When students passed by the Storke Tower lawn at the end of Fall Quarter, they may have been surprised to find a large set of letters reading “#ME TOO” covered in flowers on the usually barren grass.
Next to the piece are four large buckets filled with flowers and a sign that read “If ‘#me too’ applies to you or someone you know, please feel free to take a flower and set it down.”
Jenny Jimenez, the artist behind the piece, was tasked with creating a public art piece for her Art 7B final. Jimenez, a second-year undeclared major at UC Santa Barbara, settled on the idea for her interactive sculpture due to the recent impact of the movement.
Jimenez said in an email that the #MeToo Twitter hashtag recognizes how many people, mostly women, are sexually assaulted and “exposes the alarming numbers.”
Jimenez said the project has a great deal of personal significance to her because she is a survivor of sexual assault.
She said she found it very difficult to acknowledge and speak of her experience, but that she regained a sense of hope and power after seeing the #MeToo movement trending on Twitter.
When designing the project, Jimenez was initially worried that simply posting a large sign with the hashtag would be too obvious, but quickly noticed that many students were still unaware of the meaning behind the viral campaign.
“I didn’t want people to think that I was trying to turn a subject that’s so important and disgusting into just a pretty photo opp or something ‘aesthetic,’” she said in the email.
Jimenez said she believed it would be powerful to see how many flowers stacked up on her art piece, representing how many people have been affected by sexual assault directly or indirectly.
Many students choose to complete their projects off campus in Isla Vista, but Jimenez said for her that was not an option.
“I insisted on my piece being on campus because that’s the main audience I wanted to view my piece: my own peers,” Jimenez wrote in an email.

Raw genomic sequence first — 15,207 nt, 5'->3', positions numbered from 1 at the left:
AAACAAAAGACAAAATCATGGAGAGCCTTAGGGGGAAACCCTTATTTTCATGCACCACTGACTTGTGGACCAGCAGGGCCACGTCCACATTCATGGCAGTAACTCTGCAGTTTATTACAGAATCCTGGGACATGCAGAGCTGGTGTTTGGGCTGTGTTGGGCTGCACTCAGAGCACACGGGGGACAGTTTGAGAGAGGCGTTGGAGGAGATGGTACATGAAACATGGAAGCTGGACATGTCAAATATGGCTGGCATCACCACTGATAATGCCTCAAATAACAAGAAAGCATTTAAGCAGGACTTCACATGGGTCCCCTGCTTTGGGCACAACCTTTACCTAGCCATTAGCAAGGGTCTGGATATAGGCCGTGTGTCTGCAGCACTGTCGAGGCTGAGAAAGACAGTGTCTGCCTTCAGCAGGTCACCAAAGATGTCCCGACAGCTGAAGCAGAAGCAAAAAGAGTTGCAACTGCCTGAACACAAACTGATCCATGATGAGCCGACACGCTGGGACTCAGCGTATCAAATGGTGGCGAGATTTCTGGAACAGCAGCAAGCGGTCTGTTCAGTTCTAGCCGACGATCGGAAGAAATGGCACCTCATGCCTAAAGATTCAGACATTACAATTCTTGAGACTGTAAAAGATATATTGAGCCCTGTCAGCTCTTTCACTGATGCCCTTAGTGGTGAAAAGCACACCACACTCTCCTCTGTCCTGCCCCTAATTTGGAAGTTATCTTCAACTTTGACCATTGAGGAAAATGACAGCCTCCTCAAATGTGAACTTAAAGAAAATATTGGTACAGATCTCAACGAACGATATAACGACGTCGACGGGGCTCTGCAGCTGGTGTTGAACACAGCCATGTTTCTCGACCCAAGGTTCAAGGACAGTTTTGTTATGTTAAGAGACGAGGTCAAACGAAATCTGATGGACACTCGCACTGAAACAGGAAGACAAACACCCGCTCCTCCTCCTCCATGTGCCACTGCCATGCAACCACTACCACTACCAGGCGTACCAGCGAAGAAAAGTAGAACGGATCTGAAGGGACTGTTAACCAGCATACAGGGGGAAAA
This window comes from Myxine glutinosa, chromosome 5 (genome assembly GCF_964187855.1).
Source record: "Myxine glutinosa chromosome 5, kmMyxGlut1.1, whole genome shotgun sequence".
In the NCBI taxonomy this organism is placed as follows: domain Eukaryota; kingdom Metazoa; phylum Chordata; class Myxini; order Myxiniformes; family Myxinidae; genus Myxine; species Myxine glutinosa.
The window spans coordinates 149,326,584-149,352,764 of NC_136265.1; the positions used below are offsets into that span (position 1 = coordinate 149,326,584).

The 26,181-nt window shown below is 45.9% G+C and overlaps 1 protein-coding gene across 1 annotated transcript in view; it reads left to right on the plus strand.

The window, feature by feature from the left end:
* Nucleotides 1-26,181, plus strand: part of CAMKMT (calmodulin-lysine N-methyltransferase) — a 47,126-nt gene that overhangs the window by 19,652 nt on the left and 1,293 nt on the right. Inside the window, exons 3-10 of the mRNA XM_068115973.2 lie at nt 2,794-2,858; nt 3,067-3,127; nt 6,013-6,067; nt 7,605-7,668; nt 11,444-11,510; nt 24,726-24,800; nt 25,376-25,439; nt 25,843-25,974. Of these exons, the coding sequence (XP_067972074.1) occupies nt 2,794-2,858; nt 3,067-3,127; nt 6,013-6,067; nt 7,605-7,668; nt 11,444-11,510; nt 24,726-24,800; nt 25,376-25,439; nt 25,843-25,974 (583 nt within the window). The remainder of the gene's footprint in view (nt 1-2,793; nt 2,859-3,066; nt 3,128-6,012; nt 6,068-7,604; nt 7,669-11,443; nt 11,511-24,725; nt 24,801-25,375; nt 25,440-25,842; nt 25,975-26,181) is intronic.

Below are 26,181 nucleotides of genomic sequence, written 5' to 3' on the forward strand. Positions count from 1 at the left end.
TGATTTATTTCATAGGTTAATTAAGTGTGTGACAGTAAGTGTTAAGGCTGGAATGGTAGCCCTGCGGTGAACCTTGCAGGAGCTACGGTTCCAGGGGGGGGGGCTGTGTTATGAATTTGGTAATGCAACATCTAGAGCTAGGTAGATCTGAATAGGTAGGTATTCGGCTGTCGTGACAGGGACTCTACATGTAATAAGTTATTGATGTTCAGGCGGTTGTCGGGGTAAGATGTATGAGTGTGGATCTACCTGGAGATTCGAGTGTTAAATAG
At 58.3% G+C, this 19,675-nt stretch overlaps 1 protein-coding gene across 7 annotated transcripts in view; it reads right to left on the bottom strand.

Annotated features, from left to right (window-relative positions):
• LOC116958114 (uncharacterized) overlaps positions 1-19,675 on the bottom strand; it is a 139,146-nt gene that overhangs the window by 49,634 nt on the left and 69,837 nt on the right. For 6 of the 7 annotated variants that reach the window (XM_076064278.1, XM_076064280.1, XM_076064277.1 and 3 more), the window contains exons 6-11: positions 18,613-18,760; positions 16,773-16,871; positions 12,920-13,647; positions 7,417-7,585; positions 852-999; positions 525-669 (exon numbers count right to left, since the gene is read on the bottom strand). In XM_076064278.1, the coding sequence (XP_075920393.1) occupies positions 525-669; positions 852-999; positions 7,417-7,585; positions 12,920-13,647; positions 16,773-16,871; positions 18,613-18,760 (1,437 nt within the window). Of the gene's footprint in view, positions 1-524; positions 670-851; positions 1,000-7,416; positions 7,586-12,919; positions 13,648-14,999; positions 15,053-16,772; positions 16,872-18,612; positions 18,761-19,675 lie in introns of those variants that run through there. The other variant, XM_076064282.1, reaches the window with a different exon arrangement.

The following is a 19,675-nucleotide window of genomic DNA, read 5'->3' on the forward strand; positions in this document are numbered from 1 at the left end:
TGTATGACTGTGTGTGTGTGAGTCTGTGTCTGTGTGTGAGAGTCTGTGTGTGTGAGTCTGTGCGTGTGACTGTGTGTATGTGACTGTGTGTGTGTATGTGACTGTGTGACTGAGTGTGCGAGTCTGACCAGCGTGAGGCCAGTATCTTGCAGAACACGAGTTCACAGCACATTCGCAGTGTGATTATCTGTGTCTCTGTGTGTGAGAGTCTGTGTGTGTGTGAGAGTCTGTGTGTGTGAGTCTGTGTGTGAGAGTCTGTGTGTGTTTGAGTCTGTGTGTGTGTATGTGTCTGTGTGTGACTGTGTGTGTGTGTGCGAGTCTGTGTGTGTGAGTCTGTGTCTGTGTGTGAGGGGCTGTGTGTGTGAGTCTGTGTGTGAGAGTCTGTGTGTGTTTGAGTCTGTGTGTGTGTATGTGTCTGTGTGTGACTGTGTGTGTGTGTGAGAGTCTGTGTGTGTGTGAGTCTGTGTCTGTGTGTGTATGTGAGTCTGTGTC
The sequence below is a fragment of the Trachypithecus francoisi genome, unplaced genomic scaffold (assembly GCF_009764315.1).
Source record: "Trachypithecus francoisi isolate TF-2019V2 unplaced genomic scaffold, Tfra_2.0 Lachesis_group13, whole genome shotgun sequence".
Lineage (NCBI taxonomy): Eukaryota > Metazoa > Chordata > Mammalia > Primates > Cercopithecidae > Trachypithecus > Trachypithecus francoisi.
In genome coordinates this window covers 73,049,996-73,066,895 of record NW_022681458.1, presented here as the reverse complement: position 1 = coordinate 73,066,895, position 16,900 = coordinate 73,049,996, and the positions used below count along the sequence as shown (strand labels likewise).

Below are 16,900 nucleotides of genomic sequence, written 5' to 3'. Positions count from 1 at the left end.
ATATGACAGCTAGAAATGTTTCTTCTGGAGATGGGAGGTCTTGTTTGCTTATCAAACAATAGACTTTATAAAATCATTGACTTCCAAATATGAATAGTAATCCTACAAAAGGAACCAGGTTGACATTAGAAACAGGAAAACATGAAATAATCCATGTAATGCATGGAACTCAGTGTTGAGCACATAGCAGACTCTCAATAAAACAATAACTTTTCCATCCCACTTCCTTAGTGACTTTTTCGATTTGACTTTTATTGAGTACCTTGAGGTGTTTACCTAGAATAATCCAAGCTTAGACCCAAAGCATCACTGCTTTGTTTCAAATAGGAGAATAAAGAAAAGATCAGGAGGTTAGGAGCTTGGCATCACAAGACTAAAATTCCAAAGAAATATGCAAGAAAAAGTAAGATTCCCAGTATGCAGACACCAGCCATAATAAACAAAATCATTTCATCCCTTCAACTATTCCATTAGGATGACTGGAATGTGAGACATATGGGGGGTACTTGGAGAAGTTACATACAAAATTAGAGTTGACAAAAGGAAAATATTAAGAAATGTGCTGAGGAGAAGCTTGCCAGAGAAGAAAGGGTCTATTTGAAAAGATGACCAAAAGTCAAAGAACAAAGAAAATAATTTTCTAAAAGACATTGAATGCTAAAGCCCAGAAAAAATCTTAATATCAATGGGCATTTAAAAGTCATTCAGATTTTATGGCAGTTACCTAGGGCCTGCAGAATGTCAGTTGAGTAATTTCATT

Jimenez chose to display her project at Storke Tower because she felt that is where it would attract the most visibility.
She said art students are often deterred from displaying their final projects on campus due to the time constraints of the project and the difficulty of getting permission from the university.
Jimenez decided not to submit a request to display her piece on the Storke Tower lawn.
“I figured in the context of my own project, it’s better to ask for forgiveness than permission,” she said.
While Jimenez could be creative with the idea and creation of the project, she said she is grateful for the input and help she received along the way.
She said the project would not have been possible without the support of three people: her professor, her aunt who owns a Carpinteria flower shop and UCSB woodshop technician Michael Matheson.
Jimenez said she has mostly received positive responses to her piece, yet some people are still unaware of the topic.
She added that students have also responded positively on social media.
“All positive responses so far where people realize the importance of the topic and continue to make this a supportive platform for victims to feel heard, accepted, and loved,” she said in the email.
On the days following the installment of her piece, students and faculty could be seen on Storke Tower lawn, placing flowers and silently observing.
Jimenez’s piece was left on Storke Tower lawn as students rushed home from UCSB due to the Thomas Fire. It remains there today, where Jimenez believes it will remain until maintenance staff returns to work.